These individuals are all part of the same group: the poorest in society.

Michael Marmot recently reminded us that, in the UK, the poorest 10% of households have less than 30% of their income remaining after deducting housing costs and the cost of healthy food. They also have very little wealth to fall back on in times of economic crisis. The implications are clear: loss of income due to Covid-19-related unemployment or illness will cause destitution among those who are already struggling to get by.

Health inequalities were already widening before Covid and these divides are now likely to be accelerated by another economic crisis, massively compounded by a virus that kills those already suffering from chronic illness and multimorbidity, the rates of which already follow a sharp social gradient.

Covid has taken the social determinants of health, which have insidiously been working away behind the scenes, slowly eroding peoples’ health and wellbeing, and exploded their impact into full view. Our civic, community and healthcare resources have been degraded by a decade of austerity, as have many aspects of the welfare safety net. Covid has triggered substantial reinvestment but we must not let these issues disappear back into the shadows as the crisis recedes.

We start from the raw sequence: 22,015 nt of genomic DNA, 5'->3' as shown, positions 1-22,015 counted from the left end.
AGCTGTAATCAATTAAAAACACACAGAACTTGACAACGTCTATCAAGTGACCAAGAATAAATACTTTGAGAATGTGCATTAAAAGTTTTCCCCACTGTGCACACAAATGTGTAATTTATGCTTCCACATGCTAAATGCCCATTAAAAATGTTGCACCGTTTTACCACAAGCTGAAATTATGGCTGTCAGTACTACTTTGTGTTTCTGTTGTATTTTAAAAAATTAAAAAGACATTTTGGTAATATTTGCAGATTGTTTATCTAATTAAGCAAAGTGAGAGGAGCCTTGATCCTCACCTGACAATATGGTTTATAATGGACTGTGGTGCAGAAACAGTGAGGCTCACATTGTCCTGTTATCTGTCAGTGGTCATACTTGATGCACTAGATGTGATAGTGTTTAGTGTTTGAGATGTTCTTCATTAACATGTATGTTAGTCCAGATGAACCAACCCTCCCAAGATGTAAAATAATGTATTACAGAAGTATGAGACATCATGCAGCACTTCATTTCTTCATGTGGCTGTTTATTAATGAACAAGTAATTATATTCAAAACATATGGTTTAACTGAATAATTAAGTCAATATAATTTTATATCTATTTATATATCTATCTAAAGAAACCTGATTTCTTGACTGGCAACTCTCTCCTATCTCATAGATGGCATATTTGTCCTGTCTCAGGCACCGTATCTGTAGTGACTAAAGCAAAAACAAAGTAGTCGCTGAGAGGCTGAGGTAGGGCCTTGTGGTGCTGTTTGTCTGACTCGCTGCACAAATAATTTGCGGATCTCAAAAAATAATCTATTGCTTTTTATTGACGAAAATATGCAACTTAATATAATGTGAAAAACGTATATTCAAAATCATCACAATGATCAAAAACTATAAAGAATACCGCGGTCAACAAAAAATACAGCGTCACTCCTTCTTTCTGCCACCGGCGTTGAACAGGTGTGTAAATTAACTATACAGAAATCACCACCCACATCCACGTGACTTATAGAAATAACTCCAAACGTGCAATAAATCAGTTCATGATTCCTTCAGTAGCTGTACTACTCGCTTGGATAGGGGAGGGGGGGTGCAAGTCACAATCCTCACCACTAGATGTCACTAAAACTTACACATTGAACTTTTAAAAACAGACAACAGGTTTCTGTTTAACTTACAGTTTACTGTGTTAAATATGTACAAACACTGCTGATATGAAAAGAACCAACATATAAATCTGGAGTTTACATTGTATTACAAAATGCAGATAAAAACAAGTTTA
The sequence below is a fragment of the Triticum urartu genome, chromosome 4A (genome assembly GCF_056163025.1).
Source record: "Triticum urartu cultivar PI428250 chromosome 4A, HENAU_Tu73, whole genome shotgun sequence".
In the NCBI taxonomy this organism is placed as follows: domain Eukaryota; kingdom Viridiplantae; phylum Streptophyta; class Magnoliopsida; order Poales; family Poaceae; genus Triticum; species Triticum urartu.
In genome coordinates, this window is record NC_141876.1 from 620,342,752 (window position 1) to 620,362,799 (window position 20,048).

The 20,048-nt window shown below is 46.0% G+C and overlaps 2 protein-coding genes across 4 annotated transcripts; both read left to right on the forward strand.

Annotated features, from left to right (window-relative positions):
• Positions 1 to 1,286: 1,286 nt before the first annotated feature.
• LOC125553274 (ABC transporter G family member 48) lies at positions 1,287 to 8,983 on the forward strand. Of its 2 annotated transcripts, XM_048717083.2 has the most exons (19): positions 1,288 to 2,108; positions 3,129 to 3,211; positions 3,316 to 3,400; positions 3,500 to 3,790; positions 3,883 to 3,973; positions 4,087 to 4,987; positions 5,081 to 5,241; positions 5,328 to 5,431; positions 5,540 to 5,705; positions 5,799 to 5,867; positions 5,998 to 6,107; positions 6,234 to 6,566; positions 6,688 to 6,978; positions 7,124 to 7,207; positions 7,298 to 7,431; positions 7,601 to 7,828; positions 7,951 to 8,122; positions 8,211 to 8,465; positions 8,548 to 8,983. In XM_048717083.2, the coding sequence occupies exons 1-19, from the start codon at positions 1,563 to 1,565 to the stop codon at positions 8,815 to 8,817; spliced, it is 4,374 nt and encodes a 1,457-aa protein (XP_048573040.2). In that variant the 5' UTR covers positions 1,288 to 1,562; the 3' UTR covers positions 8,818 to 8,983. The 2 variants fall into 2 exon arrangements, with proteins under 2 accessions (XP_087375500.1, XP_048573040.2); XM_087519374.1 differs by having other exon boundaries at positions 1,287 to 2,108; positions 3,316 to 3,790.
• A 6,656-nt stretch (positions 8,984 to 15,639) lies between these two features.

The response to Covid has been to put the whole NHS on an acute footing, aimed at treating a single disease, whilst trying to also provide care to the non-Covid acutely unwell. This means that planned primary care, which can narrow the health gap by 10-20% if access is good and quality high, has been temporarily suspended (or at least deprioritised). Because the system was already at capacity, and because capacity was already inadequate in the most socioeconomically deprived communities, it will take a long time to catch up after this crisis. After Covid we will discover a massive pool of morbidity, mortality and unmet demand. Mental illness that existed before this crisis will also sharply deteriorate due to increased stress and isolation plus a temporary withdrawal of face to face primary care.

GPs also know that the aftermath of social trauma can last years or even decades and blight peoples’ whole lives. GPs have spent years trying to help people traumatised by war, tragic events, childhood neglect or mistreatment, crime or domestic abuse. Covid will leave thousands, perhaps hundreds of thousands, of people traumatised by its direct effects or as a result of vulnerable people being left isolated in toxic social situations, where the abuse or mistreatment they have suffered becomes temporarily inescapable.

The long tail of this crisis are neatly summarised here:

A close up of a map

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The Four Waves of Impact: Covid-19

Source: https://pbs.twimg.com/media/EUX2TipWoAMa_19.jpg (thank you to Dr Victor Tseng)

So how can we respond?

If there is a positive thing to take away from the Covid crisis it is the outpouring of kindness, the renewed recognition of the contribution of people with jobs whose value may have been forgotten or overlooked, a huge injection of investment into healthcare and social welfare and a revived willingness to think about the needs of others.